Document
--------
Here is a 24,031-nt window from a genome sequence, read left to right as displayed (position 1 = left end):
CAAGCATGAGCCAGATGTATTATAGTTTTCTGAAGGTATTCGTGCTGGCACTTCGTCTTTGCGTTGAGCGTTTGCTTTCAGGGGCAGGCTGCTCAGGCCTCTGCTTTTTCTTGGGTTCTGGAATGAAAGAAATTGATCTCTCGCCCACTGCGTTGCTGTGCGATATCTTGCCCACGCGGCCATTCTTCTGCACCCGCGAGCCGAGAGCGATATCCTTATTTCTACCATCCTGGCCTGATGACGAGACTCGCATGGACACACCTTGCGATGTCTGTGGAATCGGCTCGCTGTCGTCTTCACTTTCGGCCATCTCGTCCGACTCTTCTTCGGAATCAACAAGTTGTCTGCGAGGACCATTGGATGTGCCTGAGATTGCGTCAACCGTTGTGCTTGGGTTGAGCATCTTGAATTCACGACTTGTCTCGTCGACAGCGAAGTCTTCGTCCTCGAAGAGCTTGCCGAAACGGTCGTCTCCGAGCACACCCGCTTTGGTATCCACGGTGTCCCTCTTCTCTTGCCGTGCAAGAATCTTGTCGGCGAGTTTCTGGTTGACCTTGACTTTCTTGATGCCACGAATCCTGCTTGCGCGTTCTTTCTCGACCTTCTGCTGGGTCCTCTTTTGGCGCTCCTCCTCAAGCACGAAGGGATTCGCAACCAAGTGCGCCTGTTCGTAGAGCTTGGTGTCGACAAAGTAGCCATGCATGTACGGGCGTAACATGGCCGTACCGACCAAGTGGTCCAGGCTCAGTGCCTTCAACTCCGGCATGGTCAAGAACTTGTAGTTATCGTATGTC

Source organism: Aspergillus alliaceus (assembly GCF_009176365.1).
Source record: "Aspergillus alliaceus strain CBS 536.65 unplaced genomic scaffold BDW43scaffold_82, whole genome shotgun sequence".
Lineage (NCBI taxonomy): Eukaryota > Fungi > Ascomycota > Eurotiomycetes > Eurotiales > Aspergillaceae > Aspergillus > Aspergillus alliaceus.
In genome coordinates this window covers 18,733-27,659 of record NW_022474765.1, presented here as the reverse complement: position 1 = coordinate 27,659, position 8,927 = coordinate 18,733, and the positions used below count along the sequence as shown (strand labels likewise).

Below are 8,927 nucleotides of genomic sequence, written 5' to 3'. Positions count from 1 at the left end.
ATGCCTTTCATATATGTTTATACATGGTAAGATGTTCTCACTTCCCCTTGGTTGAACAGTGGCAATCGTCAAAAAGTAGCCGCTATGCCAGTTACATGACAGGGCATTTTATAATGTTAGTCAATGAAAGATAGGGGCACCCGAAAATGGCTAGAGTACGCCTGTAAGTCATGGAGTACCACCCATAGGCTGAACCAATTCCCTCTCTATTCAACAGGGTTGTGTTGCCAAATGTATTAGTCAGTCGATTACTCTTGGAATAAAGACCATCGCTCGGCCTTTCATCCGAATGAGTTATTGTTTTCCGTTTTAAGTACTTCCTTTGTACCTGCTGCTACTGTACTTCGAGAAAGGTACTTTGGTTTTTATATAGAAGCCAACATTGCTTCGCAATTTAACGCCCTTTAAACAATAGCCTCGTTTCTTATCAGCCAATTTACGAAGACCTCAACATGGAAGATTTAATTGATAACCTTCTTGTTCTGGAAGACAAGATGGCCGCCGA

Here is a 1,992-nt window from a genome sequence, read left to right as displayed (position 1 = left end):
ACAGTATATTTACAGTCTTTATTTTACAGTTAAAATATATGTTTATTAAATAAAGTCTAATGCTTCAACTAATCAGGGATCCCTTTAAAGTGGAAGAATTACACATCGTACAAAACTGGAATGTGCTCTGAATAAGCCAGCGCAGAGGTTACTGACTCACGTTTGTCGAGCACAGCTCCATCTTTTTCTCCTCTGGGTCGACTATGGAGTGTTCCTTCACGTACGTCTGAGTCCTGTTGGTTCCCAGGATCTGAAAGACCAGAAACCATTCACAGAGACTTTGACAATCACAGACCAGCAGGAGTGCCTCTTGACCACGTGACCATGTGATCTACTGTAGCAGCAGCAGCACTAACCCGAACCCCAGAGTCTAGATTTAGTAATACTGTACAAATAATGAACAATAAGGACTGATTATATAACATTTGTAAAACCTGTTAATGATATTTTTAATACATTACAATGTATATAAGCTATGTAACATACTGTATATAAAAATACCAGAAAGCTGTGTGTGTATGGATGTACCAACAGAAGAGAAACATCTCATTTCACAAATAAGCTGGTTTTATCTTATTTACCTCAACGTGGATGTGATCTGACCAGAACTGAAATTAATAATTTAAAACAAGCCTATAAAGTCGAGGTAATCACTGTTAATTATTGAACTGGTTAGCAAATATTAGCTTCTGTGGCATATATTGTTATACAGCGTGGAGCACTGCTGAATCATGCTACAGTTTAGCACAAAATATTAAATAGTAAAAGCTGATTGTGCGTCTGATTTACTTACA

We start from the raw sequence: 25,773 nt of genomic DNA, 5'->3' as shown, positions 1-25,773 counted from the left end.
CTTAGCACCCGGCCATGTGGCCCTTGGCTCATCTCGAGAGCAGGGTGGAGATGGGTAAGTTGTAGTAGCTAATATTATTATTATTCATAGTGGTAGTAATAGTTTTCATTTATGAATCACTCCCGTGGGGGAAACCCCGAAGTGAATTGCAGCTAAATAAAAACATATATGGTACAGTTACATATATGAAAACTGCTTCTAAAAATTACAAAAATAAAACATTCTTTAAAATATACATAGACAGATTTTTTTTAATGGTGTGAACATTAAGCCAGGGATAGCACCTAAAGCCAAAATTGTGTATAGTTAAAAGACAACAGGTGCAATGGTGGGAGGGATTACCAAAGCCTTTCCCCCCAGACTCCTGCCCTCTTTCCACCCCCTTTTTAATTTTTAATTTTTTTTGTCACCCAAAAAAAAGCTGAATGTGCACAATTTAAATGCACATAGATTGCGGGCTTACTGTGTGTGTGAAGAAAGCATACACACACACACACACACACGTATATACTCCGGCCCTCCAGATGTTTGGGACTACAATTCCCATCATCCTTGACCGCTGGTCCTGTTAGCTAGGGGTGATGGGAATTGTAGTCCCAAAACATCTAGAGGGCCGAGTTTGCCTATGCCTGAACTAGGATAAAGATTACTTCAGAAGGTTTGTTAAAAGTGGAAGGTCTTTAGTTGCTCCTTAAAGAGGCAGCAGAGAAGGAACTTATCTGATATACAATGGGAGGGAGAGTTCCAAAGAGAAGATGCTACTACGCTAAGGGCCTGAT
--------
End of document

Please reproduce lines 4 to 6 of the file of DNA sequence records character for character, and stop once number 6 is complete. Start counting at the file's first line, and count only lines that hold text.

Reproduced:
Source record: "Aspergillus alliaceus strain CBS 536.65 unplaced genomic scaffold BDW43scaffold_82, whole genome shotgun sequence".
Lineage (NCBI taxonomy): Eukaryota > Fungi > Ascomycota > Eurotiomycetes > Eurotiales > Aspergillaceae > Aspergillus > Aspergillus alliaceus.
In genome coordinates this window covers 18,733-27,659 of record NW_022474765.1, presented here as the reverse complement: position 1 = coordinate 27,659, position 8,927 = coordinate 18,733, and the positions used below count along the sequence as shown (strand labels likewise).